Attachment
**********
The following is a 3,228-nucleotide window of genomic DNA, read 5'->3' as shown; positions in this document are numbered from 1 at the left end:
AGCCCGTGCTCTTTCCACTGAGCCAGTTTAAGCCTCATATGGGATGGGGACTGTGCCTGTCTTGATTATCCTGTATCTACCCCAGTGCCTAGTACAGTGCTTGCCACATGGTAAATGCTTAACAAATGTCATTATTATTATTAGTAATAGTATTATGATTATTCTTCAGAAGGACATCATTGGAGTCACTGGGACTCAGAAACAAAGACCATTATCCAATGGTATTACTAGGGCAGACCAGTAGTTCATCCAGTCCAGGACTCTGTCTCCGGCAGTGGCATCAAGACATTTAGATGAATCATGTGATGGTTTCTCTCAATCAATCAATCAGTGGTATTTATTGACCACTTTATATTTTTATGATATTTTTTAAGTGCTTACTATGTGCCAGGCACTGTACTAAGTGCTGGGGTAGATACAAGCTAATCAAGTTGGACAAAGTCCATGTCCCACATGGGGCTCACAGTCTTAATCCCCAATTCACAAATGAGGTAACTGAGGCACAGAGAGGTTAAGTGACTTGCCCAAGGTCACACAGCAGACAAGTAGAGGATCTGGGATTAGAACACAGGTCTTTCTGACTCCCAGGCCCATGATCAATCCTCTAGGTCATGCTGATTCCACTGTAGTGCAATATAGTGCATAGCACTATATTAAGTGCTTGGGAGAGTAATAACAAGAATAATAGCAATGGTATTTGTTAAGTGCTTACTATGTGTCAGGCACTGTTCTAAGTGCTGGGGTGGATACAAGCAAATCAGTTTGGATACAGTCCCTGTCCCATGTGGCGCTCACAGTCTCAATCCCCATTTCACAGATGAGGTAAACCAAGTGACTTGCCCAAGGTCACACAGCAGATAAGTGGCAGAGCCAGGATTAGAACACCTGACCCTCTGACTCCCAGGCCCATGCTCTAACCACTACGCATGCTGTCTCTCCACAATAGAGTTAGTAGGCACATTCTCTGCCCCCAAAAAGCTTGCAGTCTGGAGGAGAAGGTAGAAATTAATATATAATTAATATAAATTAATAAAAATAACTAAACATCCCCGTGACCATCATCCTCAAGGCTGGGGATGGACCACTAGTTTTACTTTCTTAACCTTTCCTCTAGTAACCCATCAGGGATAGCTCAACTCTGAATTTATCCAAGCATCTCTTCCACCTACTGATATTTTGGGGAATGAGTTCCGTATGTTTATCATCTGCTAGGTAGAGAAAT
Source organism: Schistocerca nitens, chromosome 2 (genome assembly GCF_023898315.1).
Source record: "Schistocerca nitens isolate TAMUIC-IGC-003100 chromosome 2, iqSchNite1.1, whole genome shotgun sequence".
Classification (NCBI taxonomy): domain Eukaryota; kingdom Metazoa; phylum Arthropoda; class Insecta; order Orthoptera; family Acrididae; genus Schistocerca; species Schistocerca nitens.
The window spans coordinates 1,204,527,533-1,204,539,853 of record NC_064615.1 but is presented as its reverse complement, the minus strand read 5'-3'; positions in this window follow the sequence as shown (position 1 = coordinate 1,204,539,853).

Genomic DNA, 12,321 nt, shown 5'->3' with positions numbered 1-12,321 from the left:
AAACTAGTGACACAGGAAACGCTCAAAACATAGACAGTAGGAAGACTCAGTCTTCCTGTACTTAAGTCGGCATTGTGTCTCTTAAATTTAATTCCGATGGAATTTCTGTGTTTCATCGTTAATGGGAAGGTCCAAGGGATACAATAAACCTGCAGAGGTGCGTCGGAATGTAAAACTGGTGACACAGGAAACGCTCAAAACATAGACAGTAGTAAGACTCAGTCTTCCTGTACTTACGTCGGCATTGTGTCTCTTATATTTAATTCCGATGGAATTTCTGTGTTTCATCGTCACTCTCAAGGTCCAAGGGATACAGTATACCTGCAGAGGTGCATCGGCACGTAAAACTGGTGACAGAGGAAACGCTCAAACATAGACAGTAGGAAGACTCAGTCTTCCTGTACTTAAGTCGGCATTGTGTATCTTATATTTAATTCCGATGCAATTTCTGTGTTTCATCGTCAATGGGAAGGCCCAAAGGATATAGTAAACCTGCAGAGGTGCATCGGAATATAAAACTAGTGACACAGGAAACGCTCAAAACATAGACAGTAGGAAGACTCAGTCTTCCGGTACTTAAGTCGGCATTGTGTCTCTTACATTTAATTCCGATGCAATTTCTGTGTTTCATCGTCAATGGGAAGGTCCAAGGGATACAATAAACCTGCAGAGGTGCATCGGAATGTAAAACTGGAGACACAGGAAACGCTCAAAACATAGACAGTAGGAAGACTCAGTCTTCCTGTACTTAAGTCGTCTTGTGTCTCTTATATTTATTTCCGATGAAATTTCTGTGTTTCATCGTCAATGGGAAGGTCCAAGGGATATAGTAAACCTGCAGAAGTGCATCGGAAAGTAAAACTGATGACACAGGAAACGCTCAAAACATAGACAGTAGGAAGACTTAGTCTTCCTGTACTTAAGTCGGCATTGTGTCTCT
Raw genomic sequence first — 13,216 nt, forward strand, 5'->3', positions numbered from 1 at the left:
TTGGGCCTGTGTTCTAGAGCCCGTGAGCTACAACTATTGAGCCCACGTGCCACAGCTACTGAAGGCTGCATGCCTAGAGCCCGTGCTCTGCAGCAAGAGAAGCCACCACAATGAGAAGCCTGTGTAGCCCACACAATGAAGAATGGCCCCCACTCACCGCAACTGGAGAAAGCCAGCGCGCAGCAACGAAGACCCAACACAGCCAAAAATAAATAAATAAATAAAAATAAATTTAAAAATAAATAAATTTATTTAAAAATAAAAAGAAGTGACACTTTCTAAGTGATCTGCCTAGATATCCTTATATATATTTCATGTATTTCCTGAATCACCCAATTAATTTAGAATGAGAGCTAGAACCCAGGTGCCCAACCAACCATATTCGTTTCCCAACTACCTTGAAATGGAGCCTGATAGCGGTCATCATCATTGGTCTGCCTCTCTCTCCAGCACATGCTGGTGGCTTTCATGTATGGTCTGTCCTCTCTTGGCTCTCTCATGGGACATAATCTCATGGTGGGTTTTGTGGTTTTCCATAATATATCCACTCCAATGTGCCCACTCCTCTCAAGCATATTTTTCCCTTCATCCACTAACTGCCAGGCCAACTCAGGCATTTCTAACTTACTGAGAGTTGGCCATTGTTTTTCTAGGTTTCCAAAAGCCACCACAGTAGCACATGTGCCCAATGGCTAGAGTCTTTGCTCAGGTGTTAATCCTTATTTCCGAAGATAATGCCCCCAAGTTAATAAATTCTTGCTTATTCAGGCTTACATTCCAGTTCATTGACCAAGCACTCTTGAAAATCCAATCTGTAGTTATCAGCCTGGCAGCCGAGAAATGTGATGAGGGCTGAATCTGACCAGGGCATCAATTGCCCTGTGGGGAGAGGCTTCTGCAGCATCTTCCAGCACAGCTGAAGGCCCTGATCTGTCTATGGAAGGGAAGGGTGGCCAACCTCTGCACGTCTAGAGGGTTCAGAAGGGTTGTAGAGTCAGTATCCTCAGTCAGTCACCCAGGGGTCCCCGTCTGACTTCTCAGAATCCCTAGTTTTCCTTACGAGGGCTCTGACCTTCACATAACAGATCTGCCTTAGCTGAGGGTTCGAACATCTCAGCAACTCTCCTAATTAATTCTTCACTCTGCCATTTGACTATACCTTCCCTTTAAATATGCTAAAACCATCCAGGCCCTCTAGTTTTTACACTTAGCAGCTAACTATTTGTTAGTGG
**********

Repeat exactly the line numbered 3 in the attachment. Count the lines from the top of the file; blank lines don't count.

Source organism: Schistocerca nitens, chromosome 2 (genome assembly GCF_023898315.1).